"Had to baptize him, didn't I?" Gervin said, his face breaking into a wide grin. "Had to let 'em know what Ice can do."

In a great mismatch, Gervin was guarded by Gary Witts, the Bullets' fifth-round draft choice, during stretches of the second and third quarters last night. He responded like a seal in a fish pond, scoring 30 of his 42 points in those two periods to pace San Antonio to a 110-99 victory over the Bullets before 5,583 at Capital Centre.

Gervin, the NBA's leading scorer with a 32.0 average, broke open a close game midway through the third quarter, scoring 12 points and getting two assists in six minutes to boost the Spurs' lead to 81-66.

Although they made only 41 percent of their shots, the Bullets led, 51-50, at intermission and were trailing only 65-60 when Gervin took charge.

Coach Gene Shue was in a bind. When Grevey left with a pulled groin muscle that will keep him out of Thursday night's game in New York, Shue tried swing men Don Collins and Charles Davis, then, finally, Witts as his big defensive guard. Combined, they had about as much success containing Gervin as they would confetti in a windstorm.

"Initially, I thought Kevin was doing a pretty good job on Gervin," Shue said. "When he went out, I went to Collins, who quickly got in foul trouble. That left Witts, and when I brought him in, Gervin's eyes started to light up."

The Bullets were nursing a 43-38 lead when the Spurs called time out with 3:11 remaining in the half. Obviously, Gervin decided then that it was time to show Witts, a fifth-round draft choice from Holy Cross, that the Ice Capades isn't the only Ice show that appears at the Capital Centre.

He started off with a 17-footer, then made a twisting drive and an 18-footer within 60 seconds. After a goal-tending violation by Mark Olberding, Gervin made a pair of free throws and added another jumper off a fast break.

"I always seem to play well here," said the pencil-thin, 6-foot-8 guard, who scored 34 points and was voted the most valuable player in the All-Star Game here in 1980. "I love it when people like watching me play, and that's always the way it is here."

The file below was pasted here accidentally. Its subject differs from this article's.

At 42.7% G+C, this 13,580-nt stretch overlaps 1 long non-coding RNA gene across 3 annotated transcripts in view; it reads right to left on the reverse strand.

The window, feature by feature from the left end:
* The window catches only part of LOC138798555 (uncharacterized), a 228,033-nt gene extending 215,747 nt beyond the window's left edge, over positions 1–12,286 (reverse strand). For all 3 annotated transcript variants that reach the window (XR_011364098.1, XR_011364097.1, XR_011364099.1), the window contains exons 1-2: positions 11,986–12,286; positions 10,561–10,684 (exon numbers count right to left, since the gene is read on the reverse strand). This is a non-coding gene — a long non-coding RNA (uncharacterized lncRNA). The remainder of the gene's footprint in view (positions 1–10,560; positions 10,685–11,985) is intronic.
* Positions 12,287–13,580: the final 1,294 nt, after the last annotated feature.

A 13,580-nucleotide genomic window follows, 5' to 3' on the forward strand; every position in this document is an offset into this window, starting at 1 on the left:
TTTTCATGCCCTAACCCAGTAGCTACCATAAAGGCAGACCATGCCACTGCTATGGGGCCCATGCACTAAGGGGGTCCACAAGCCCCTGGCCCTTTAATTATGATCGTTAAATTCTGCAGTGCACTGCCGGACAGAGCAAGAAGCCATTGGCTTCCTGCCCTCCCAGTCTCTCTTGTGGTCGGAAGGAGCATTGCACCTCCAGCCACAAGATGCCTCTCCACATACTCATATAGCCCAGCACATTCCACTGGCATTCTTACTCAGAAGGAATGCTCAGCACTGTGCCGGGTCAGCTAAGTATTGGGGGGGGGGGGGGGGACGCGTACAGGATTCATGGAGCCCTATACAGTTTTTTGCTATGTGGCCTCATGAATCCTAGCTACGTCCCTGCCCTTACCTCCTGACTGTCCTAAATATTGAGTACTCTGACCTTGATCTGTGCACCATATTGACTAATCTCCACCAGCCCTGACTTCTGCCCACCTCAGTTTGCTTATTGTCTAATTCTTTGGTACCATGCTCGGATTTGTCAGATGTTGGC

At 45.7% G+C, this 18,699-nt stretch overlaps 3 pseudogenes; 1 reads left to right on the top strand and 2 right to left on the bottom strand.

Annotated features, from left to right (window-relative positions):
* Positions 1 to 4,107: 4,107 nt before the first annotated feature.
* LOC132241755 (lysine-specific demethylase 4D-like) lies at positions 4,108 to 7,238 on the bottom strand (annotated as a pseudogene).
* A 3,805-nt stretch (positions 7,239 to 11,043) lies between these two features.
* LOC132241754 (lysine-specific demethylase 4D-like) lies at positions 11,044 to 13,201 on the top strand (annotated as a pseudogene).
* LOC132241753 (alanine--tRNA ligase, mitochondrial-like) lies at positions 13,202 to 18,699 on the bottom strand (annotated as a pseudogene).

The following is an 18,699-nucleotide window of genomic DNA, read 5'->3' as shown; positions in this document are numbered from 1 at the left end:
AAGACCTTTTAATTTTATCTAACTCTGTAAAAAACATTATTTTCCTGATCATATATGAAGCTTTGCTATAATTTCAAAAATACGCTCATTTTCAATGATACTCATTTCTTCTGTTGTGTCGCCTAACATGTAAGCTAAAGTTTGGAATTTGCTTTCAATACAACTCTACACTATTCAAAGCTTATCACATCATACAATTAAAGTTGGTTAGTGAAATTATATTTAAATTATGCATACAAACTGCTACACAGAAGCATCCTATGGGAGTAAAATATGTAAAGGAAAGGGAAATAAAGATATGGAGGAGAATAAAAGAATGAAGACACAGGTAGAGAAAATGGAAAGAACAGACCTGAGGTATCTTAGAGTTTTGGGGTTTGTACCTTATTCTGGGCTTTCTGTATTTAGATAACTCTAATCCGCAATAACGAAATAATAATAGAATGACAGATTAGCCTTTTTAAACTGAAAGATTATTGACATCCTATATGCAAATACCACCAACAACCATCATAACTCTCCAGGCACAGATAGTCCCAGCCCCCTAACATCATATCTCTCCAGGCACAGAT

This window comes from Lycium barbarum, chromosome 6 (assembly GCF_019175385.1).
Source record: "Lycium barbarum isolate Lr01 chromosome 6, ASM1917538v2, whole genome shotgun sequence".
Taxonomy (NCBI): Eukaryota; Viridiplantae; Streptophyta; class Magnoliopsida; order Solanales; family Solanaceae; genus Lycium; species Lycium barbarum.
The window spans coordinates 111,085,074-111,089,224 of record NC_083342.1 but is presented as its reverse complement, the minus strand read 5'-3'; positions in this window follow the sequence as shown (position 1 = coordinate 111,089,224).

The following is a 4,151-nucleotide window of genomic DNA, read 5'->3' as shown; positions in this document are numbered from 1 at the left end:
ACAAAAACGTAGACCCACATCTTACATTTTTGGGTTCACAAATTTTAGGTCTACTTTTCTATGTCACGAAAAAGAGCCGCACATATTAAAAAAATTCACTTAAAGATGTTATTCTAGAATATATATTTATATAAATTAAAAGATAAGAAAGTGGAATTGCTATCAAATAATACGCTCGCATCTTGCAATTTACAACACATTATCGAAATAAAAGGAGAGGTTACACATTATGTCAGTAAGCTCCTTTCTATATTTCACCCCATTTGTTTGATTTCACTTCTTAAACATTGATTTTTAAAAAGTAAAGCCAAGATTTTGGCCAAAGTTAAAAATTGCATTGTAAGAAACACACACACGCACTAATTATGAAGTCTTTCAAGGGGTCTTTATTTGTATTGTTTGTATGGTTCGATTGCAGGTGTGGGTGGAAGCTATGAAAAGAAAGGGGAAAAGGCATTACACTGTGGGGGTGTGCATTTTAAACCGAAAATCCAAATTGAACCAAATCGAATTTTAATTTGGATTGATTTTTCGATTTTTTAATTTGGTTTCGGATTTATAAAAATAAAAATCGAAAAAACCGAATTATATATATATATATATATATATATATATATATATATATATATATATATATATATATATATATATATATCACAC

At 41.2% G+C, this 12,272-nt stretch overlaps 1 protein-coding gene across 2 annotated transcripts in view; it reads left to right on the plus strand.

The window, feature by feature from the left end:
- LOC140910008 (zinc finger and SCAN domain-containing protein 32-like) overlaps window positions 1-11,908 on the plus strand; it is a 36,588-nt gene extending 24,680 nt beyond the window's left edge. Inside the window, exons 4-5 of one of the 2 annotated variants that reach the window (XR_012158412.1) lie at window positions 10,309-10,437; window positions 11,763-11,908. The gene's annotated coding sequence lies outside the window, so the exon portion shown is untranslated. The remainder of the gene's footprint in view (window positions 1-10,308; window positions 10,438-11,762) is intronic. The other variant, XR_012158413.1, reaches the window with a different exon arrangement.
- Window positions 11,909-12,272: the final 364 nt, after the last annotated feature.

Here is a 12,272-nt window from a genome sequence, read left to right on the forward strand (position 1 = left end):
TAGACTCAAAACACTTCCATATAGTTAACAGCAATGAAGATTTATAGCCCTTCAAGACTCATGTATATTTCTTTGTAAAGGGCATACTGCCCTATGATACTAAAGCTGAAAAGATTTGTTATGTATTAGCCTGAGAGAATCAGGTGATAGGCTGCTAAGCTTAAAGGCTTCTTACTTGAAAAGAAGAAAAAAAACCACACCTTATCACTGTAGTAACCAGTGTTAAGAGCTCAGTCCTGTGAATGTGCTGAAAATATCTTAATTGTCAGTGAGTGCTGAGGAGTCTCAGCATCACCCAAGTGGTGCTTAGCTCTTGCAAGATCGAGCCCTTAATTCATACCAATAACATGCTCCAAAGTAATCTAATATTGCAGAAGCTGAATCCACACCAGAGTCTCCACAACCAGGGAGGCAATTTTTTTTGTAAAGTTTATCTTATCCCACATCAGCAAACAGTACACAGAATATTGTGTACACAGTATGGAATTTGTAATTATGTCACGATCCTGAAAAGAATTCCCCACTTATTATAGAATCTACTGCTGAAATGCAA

Despite Gervin's spree and 24 points by halftime, the Bullets took a one-point lead into the third quarter and still led, 55-54, before Mike Bratz's 14-footer from the side put the Spurs in front to stay.

Collins picked up his fifth foul trying to stay with Gervin. Davis came in and committed two fouls in less than two minutes. Witts came in for another try that proved as futile as the first.

"I knew I was going to guard him when I went in," said Witts, a 6-7 swing man. "We all had a chance at him, but I guess when he goes off like that there's not much you can do.

"I tried to put pressure on him," Witts continued. "But he's so smooth, and he's got great balance. Even when you hit him, he squares up and gets off a good shot. The only thing you can try to do is to keep the ball away from him."

Once Gervin got through, the game was settled, although Frank Johnson tried to start a Bullet rally in the fourth quarter.

After Greg Ballard, top Bullet scorer with 26 points, sank two jumpers, Johnson sank three in a row to cut the lead to 87-78 with nine minutes remaining.

The 6-2 rookie from Wake Forest made two three-pointers in a row, but the Bullets never got closer than 10 points and went down to their seventh loss in the last eight games.